qui n’a pas d’arbres fruitiers
Nos mains ont pressé le lait
du sein de la cornemuse
Nos cœurs saignent dans les mûriers
pourquoi nos sœurs sont-elles laides
si les légendes nous abusent
Nous clouons les papiers blancs
des bouquetières du midi
sur les croix des cerfs-volants
aux migrations indéfinies
A ces cœurs mal équilibrés
Toute la plaine se suspend
en avant-garde ils guidereaient
des peuplades d’ambulants.
Herbes rases séchées sans même de troupeau
Vous fleurissez très haut ces cœurs vains de papier
Trainant comme un regret leur queue de bigoudis
qui n’ont dans le sommeil frisé de chevelure
en ce morne pays rougé de roussissures.
Notre vie est penchée ainsi que des fumées
nos gestes de sonneur n’énervent pas le ciel
Tels des bouquets noyés nos cerfs-volants dérivent
et le monde paraît les suivre.
This little collection contains the remarkable ‘Soleils bas’ (Low-hanging suns) suite of poems, followed by assorted poems and stories from 1919-1968.
‘Soleils bas’ was published as early as 1924 and so preceeds the quarrels between A.Breton and G.Limbour. It is a fine example of “écriture automatique” which was of the trademarks of the French surrealists in those days.
Georges Limbour was an early ‘adopter’ of Surrealist poetry and prose, shortly after World War I.
He was a member of the Surrealist Movement in Paris during the 1920s, but was expelled in 1929. Before his association with André Breton and the Surrealists, Limbour co-edited, along with Roger Vitrac and René Crevel, the avant-garde review Aventure (1921–22). Later, he contributed to Georges Bataille’s journal Documents (1929–30), and, with a number of other dissident ex-surrealists, signed the anti-Breton pamphlet ‘Un Cadavre’.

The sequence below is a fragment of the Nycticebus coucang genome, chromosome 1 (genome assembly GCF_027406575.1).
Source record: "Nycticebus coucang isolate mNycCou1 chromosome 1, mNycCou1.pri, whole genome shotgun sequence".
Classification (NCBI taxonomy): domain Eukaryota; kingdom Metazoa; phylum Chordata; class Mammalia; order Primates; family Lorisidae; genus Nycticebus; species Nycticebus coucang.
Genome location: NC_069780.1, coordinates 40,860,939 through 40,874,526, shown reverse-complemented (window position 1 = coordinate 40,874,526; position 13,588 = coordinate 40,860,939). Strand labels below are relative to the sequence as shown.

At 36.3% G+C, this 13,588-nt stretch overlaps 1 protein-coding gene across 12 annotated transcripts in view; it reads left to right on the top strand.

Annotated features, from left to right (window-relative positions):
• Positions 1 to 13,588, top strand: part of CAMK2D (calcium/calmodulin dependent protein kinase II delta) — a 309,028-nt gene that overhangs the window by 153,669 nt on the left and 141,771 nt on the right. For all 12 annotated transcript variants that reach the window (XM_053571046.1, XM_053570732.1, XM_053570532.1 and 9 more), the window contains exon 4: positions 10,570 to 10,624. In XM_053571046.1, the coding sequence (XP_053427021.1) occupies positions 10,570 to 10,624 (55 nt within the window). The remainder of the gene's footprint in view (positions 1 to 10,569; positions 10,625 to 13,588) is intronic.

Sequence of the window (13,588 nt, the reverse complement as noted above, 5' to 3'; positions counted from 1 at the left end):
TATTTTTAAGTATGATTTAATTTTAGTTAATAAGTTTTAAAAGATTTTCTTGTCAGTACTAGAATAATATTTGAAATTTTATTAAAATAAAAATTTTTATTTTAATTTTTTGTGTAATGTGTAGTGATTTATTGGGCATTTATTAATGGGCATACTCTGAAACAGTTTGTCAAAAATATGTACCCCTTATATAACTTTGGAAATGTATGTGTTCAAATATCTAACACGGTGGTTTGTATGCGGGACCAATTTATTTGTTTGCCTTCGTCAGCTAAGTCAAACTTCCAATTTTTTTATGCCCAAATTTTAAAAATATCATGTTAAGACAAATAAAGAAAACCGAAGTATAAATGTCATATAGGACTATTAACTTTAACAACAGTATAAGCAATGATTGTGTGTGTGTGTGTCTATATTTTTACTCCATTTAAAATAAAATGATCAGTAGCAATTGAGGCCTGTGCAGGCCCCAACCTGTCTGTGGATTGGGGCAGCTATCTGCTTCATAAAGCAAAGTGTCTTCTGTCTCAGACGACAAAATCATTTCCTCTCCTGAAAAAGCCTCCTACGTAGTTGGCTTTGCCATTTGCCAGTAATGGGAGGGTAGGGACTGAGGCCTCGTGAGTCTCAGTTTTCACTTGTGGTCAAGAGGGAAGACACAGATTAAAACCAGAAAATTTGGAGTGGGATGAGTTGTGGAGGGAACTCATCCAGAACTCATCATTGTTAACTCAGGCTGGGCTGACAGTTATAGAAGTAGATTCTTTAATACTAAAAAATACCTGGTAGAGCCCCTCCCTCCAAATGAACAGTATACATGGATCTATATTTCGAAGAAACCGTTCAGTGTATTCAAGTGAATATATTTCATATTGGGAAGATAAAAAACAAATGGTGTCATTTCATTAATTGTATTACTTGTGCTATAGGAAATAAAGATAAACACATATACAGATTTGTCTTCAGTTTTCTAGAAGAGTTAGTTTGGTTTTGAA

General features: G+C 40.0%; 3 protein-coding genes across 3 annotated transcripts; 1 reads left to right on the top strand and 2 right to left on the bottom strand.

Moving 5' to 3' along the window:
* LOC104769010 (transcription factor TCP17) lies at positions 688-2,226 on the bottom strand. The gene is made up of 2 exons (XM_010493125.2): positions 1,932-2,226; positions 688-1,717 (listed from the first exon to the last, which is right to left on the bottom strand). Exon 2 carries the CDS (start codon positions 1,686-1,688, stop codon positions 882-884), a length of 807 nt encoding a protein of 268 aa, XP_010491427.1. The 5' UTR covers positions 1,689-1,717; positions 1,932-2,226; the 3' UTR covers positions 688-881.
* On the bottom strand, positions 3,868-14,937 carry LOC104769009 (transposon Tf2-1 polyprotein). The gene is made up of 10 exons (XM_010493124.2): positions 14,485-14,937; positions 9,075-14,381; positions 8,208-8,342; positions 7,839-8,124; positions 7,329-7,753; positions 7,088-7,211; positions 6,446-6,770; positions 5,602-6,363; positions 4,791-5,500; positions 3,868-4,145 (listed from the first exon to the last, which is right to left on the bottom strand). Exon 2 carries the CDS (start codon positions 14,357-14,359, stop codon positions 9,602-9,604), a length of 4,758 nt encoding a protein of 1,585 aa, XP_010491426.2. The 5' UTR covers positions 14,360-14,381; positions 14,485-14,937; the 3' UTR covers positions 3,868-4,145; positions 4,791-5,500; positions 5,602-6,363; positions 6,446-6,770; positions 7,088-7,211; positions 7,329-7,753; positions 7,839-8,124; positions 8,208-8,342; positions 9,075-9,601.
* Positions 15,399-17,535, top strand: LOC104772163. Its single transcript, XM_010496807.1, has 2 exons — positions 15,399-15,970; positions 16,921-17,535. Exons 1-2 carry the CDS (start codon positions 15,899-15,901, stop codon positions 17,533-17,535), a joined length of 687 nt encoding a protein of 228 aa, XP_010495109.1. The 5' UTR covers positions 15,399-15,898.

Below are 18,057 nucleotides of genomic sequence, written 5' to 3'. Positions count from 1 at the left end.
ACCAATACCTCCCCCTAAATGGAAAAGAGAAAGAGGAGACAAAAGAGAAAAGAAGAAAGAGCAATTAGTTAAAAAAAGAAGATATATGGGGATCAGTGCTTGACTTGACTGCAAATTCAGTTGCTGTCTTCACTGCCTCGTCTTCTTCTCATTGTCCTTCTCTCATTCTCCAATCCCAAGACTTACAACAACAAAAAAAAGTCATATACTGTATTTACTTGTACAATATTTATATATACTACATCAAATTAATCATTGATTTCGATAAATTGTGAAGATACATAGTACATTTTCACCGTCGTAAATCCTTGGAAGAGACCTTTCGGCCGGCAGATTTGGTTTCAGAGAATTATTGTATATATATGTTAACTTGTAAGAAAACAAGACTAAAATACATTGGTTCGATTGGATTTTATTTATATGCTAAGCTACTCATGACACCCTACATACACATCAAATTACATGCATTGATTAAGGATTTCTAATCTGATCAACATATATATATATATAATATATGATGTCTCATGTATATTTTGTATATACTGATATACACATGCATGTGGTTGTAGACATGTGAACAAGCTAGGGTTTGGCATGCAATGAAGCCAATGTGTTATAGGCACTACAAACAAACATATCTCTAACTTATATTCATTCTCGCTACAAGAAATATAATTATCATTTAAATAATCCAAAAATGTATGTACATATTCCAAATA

This pamphlet was arranged by a number of disaffected surrealists, sharply criticizing the movement’s leader, André Breton, in response to criticism Breton made in his Second Surrealist Manifesto. The manifesto, published in December 1929, directly criticized certain members of the movement and attempted to set the course for future group activities.
The Second Manifesto attacked individuals who were already moving away from Breton, and can be regarded both as his way of formalizing the break and attacking Georges Bataille, who he feared was starting an anti-surrealist movement. The pamphlet ‘Un Cadavre’ contained short essays by a number of those Breton criticized, many of whom he had formally expelled from the movement for reasons seemingly contrary to its goals, which in hindsight appear to be more a result of his famously imperious pride. For example, according to the Second Manifesto, the prose writer Georges Limbour was expelled for “literary coquetry in the worst sense of the word,” a reason that emphasizes Breton’s rigid disdain for literature, as opposed to poetry. Another major reason for division in the group was its increasingly politicized position, which tended toward Marxism.